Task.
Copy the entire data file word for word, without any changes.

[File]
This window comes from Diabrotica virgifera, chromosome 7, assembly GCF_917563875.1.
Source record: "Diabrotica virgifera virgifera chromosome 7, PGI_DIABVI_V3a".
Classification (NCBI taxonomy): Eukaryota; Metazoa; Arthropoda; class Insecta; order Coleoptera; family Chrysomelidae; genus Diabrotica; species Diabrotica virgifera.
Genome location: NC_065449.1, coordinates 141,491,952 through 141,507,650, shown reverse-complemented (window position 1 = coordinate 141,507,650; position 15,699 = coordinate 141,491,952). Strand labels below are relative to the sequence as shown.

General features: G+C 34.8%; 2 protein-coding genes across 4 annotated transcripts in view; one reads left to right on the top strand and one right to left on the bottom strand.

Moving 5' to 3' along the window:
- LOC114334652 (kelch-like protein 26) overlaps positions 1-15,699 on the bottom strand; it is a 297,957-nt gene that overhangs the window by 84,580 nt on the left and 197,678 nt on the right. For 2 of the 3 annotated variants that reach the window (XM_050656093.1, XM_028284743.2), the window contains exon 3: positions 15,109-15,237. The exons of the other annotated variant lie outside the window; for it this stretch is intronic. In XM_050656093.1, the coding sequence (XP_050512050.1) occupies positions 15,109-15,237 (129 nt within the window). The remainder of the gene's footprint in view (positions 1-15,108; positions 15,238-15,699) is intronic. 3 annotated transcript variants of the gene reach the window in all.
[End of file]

This window comes from Diabrotica virgifera, chromosome 7, assembly GCF_917563875.1.
Source record: "Diabrotica virgifera virgifera chromosome 7, PGI_DIABVI_V3a".
Classification (NCBI taxonomy): Eukaryota; Metazoa; Arthropoda; class Insecta; order Coleoptera; family Chrysomelidae; genus Diabrotica; species Diabrotica virgifera.
Genome location: NC_065449.1, coordinates 141,491,952 through 141,507,650, shown reverse-complemented (window position 1 = coordinate 141,507,650; position 15,699 = coordinate 141,491,952). Strand labels below are relative to the sequence as shown.

General features: G+C 34.8%; 2 protein-coding genes across 4 annotated transcripts in view; one reads left to right on the top strand and one right to left on the bottom strand.

Moving 5' to 3' along the window:
- LOC114334652 (kelch-like protein 26) overlaps positions 1-15,699 on the bottom strand; it is a 297,957-nt gene that overhangs the window by 84,580 nt on the left and 197,678 nt on the right. For 2 of the 3 annotated variants that reach the window (XM_050656093.1, XM_028284743.2), the window contains exon 3: positions 15,109-15,237. The exons of the other annotated variant lie outside the window; for it this stretch is intronic. In XM_050656093.1, the coding sequence (XP_050512050.1) occupies positions 15,109-15,237 (129 nt within the window). The remainder of the gene's footprint in view (positions 1-15,108; positions 15,238-15,699) is intronic. 3 annotated transcript variants of the gene reach the window in all.